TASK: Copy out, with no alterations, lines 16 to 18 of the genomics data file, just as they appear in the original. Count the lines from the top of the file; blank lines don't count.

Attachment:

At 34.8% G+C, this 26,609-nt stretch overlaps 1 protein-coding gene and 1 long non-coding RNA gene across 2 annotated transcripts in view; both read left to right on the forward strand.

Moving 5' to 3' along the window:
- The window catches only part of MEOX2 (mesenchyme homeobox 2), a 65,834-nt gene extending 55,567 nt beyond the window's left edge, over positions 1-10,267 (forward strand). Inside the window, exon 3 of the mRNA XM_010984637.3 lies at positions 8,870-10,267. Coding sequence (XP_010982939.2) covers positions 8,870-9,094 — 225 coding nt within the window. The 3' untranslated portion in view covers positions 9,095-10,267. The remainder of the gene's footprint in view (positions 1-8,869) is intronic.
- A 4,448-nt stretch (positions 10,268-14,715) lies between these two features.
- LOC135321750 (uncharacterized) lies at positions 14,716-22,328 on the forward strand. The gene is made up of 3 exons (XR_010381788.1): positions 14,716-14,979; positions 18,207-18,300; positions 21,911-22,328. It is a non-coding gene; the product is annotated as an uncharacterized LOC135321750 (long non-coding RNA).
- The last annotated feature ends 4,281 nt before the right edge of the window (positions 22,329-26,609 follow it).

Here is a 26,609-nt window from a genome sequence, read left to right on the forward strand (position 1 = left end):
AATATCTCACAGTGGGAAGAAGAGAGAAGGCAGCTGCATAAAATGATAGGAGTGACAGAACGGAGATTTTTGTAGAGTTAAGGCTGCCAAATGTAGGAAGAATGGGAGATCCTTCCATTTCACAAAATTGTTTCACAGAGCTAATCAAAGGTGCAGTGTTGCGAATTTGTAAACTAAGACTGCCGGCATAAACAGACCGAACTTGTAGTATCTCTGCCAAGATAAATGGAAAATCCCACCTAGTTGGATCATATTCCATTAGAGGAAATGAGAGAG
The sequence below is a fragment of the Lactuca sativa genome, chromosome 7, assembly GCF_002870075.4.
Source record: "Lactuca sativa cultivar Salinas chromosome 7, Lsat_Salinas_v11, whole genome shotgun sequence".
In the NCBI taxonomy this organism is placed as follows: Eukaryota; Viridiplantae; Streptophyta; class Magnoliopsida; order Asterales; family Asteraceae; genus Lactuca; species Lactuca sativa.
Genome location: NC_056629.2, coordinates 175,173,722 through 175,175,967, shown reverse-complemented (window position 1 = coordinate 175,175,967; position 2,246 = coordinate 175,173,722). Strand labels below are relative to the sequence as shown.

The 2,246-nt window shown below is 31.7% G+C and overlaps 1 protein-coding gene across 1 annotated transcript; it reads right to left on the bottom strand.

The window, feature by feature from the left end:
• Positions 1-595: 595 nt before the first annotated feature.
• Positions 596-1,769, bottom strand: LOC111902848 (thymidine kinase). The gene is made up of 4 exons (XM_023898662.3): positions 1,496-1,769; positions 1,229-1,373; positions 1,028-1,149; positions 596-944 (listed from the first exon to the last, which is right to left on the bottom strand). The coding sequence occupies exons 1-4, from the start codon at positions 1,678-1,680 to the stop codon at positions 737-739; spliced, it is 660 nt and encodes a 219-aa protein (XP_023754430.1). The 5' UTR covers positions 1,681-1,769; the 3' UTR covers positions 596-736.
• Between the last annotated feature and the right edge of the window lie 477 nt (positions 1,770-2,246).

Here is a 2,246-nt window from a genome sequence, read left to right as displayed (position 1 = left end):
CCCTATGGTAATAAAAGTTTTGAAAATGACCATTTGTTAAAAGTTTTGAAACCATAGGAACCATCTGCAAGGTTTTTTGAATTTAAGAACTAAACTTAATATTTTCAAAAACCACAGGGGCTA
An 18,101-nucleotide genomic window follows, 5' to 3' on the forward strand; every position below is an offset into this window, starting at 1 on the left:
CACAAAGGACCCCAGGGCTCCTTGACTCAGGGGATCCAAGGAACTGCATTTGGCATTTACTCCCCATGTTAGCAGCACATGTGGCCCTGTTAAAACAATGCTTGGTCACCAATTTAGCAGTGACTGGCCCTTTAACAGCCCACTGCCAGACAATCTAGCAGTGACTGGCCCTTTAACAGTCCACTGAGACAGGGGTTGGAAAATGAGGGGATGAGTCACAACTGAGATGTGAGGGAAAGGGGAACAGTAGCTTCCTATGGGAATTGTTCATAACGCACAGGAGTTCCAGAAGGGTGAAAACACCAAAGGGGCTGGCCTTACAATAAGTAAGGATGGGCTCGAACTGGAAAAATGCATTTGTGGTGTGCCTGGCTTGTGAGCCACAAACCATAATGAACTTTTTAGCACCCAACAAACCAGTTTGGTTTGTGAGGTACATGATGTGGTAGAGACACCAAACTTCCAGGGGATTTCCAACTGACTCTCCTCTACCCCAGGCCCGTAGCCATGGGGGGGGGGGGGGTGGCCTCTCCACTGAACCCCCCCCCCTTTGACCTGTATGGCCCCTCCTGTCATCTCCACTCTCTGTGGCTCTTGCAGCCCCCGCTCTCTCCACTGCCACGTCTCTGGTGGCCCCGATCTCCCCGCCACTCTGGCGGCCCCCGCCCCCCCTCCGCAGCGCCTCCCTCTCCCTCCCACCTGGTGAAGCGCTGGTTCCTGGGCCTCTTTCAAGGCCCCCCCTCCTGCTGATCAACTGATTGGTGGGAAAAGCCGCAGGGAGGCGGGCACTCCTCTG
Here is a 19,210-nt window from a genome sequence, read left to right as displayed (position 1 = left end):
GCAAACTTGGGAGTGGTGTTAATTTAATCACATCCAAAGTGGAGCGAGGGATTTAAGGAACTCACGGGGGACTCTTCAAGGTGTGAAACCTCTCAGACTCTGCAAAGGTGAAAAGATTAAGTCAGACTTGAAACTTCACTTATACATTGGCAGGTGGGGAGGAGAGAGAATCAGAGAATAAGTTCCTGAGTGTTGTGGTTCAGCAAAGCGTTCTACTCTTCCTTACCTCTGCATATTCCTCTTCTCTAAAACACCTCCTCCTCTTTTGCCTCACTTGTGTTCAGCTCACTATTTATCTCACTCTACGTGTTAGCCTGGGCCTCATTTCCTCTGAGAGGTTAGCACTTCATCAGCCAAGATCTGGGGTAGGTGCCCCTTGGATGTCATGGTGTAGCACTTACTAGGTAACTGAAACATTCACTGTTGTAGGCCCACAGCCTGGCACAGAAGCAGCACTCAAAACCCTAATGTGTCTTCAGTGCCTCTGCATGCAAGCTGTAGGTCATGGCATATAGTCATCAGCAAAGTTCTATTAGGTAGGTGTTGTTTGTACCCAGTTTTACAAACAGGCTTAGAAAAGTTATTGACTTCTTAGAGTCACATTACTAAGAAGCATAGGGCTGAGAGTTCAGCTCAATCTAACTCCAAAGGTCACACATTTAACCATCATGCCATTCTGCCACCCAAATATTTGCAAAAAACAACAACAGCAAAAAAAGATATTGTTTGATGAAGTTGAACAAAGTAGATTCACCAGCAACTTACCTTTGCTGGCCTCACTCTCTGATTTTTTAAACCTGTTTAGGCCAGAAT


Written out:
• Positions 596-1,769, bottom strand: LOC111902848 (thymidine kinase). The gene is made up of 4 exons (XM_023898662.3): positions 1,496-1,769; positions 1,229-1,373; positions 1,028-1,149; positions 596-944 (listed from the first exon to the last, which is right to left on the bottom strand). The coding sequence occupies exons 1-4, from the start codon at positions 1,678-1,680 to the stop codon at positions 737-739; spliced, it is 660 nt and encodes a 219-aa protein (XP_023754430.1). The 5' UTR covers positions 1,681-1,769; the 3' UTR covers positions 596-736.
• Between the last annotated feature and the right edge of the window lie 477 nt (positions 1,770-2,246).

Here is a 2,246-nt window from a genome sequence, read left to right as displayed (position 1 = left end):